In Depth

Wimbledon: How to survive The Queue

Here's what to expect when two of Britain's great hobbies come together

For most of us, the Wimbledon fortnight often means Pimms, strawberries and the now barely-humourous refrain of "C'mon Tim".

But for an ever-growing number of hardy souls it also means a pilgrimage to SW19 and the inevitable queue.

This is not just any queue - to borrow from another great British instititution - this is The Queue.

"The signs, and their capitalisation, tell a story," says The Independent's Damian Burchardt.

"Two of Britain's great hobbies; tennis and queuing, united."

This year fans began queuing on Saturday for Centre Court tickets to watch Andy Murray open the tournament and on Monday "there were 1,000 more people waiting in Wimbledon Park than on the same day last year," says the Daily Mail.

Wimbledon chief executive Richard Lewis said: "So many people enjoy queuing. I don't think it will ever be unsustainable but it's a victim of its own success at the moment."

So with more people turning up this year than ever before, here are some top tips for how to survive and beat The Queue.

Social media is your friend

There is nothing worse than getting yourself down to Wimbledon at 6am in the morning on the District line only to find out 8,000 other people have got their first and you've wasted your day off by getting up at 4am for nothing.

In the past, reconnaissance missions by friends of friends who live somewhere near SW19 would have had to be done but these days a smartphone and Twitter is all you need to let you know whether it's likely you'll get in or whether it's best to leave it for another day.

Follow the unofficial accounts ViewFromTheQ and TheWimbledonQ as well as the official Wimbledon account for up to the minute Queue news.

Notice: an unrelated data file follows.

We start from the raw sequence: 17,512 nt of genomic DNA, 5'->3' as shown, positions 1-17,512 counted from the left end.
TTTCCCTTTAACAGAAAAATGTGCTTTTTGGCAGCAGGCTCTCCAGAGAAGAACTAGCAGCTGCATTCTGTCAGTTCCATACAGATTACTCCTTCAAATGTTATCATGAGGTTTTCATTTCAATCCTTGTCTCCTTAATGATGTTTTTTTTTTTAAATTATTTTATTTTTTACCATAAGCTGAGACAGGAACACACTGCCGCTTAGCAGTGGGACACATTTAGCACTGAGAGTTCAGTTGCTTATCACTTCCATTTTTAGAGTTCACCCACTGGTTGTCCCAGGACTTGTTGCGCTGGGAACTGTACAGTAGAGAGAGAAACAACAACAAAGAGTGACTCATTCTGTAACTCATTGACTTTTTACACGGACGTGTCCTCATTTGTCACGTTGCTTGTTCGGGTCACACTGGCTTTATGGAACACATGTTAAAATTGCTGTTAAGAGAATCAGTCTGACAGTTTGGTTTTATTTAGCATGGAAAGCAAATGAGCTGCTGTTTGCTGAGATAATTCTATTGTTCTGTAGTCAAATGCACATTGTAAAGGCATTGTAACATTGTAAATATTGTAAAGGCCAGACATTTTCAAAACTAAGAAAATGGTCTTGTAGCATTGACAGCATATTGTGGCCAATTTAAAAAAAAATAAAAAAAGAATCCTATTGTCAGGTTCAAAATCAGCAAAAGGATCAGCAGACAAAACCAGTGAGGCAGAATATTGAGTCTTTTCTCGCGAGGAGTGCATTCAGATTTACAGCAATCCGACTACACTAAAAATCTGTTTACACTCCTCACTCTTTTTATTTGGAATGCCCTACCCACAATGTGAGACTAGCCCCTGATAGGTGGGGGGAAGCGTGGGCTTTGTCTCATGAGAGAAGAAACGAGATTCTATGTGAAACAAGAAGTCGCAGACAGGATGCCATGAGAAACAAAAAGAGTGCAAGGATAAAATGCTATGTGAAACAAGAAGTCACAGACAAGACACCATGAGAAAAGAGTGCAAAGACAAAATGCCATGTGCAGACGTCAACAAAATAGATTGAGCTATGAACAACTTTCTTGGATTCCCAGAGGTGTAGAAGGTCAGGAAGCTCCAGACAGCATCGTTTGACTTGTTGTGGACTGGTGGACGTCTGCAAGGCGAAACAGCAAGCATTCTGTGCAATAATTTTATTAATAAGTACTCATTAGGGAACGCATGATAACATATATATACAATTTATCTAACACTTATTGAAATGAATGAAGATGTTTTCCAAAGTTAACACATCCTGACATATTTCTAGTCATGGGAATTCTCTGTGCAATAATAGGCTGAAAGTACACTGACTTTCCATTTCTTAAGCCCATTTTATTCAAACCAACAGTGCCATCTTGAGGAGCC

Queue monitors reign supreme

Immaculately presented in full Wimbledon regalia and ready to expel anyone who even thinks about skipping ahead - these are the kind of people who you once despised at school but at The Queue they are your best chance for quick entry. 

Queue monitors or "Honorary stewards", to give them their official title, will hand out queuing cards that confirm your place in the queue and will tell you where to pitch your tent if you're staying overnight.

Look for the yellow flag when you first arrive, it's the end of the queue and will be the domain of the honorary stewards. But remember, the queue monitor's decision is final.

Later can be better

Although aficionados of The Queue - and there are plenty - will tell you overnight camping is the only way to guarantee Wimbledon access, it's still possible to join the queue after 5pm for late entry. That way you still get all the fun of the fair but you don't feel like death. To top it off Grounds Passes are slightly cheaper after 5pm and by this time the majority of morning visitors will either have left or be leaving so the queue should move swiftly.

There's even the chance to make it onto one of the show courts if there's a bit of rain and you don't mind going in on your own. Failing that if Murray's slogging it out in a five-setter with one of his adversaries, you can always pick a spot on Henman Hill/Murray Mound, and cheer him on from there.

Rules are rules

Wimbledon without rules would be like strawberries without cream, so make sure you heed attention to the very specific guidelines on The Queue etiquette. That means, no tents bigger than two people, no gazebos and absolutely no barbecues.

There's also bad news for fans of 2017's favourite chant as any spontaneous support for Jeremy Corbyn has also been clamped down upon with a new warning sign: "No political slogans" on display at the entrance to the grounds.

Speaking to the Telegraph a spokesperson from Wimbledon said: "We wouldn't want people to use this kind of event as a platform for their specific views or causes."

You have been warned and that goes for you too Cliff.

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